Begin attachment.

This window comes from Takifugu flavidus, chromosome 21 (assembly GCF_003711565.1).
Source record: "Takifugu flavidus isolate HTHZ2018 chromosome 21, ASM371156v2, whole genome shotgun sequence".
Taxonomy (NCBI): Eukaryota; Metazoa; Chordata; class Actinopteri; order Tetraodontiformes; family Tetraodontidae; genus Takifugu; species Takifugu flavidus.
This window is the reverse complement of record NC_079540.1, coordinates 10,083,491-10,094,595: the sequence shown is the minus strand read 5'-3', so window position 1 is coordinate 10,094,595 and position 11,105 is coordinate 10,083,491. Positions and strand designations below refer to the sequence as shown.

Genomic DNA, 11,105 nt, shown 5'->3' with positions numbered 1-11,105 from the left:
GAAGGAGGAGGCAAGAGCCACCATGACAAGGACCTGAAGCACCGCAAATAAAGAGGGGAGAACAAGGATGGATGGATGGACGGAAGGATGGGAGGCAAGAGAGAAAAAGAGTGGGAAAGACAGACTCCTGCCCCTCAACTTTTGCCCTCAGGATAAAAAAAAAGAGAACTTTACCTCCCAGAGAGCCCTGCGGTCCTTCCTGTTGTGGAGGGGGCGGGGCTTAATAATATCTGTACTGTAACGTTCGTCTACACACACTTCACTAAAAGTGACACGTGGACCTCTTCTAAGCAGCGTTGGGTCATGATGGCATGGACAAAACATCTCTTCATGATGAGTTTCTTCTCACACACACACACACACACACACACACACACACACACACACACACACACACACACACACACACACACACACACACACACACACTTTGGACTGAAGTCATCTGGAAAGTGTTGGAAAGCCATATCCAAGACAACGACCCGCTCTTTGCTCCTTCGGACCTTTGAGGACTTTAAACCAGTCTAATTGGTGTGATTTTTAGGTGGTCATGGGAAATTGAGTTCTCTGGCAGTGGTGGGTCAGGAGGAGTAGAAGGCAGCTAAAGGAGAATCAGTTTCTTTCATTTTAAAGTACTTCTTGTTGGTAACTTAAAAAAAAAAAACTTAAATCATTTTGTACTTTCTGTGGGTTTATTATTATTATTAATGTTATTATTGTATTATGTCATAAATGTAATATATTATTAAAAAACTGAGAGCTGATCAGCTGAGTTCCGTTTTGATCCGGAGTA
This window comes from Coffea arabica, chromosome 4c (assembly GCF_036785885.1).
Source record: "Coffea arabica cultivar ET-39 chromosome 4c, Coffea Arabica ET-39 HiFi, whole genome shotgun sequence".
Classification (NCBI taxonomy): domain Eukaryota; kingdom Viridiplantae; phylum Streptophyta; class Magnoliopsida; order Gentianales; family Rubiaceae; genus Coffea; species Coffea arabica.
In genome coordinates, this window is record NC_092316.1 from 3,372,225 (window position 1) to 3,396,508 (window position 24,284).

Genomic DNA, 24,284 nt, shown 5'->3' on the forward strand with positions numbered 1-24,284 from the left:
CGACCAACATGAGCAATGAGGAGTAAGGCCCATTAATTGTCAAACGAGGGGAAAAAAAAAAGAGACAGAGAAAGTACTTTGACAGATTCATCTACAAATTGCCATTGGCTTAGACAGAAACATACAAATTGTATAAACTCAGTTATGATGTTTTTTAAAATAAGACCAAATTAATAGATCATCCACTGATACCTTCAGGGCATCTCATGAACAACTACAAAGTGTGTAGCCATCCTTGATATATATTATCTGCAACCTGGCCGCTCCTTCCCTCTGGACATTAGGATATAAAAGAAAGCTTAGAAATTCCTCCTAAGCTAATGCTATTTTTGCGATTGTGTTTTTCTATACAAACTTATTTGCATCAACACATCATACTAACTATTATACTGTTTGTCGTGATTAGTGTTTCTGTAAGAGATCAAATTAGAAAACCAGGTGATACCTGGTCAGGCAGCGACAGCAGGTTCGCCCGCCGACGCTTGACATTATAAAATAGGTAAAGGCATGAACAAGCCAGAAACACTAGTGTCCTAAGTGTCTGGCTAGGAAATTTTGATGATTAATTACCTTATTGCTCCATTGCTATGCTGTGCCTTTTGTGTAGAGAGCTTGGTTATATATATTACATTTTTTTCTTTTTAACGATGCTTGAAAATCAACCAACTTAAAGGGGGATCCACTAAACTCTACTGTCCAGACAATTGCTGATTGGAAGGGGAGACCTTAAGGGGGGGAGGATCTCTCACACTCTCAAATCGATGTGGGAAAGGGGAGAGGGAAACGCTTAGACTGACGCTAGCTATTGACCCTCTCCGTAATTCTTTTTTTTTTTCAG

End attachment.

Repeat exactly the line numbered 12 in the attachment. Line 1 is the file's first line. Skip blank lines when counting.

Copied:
CGACCAACATGAGCAATGAGGAGTAAGGCCCATTAATTGTCAAACGAGGGGAAAAAAAAAAGAGACAGAGAAAGTACTTTGACAGATTCATCTACAAATTGCCATTGGCTTAGACAGAAACATACAAATTGTATAAACTCAGTTATGATGTTTTTTAAAATAAGACCAAATTAATAGATCATCCACTGATACCTTCAGGGCATCTCATGAACAACTACAAAGTGTGTAGCCATCCTTGATATATATTATCTGCAACCTGGCCGCTCCTTCCCTCTGGACATTAGGATATAAAAGAAAGCTTAGAAATTCCTCCTAAGCTAATGCTATTTTTGCGATTGTGTTTTTCTATACAAACTTATTTGCATCAACACATCATACTAACTATTATACTGTTTGTCGTGATTAGTGTTTCTGTAAGAGATCAAATTAGAAAACCAGGTGATACCTGGTCAGGCAGCGACAGCAGGTTCGCCCGCCGACGCTTGACATTATAAAATAGGTAAAGGCATGAACAAGCCAGAAACACTAGTGTCCTAAGTGTCTGGCTAGGAAATTTTGATGATTAATTACCTTATTGCTCCATTGCTATGCTGTGCCTTTTGTGTAGAGAGCTTGGTTATATATATTACATTTTTTTCTTTTTAACGATGCTTGAAAATCAACCAACTTAAAGGGGGATCCACTAAACTCTACTGTCCAGACAATTGCTGATTGGAAGGGGAGACCTTAAGGGGGGGAGGATCTCTCACACTCTCAAATCGATGTGGGAAAGGGGAGAGGGAAACGCTTAGACTGACGCTAGCTATTGACCCTCTCCGTAATTCTTTTTTTTTTTCAG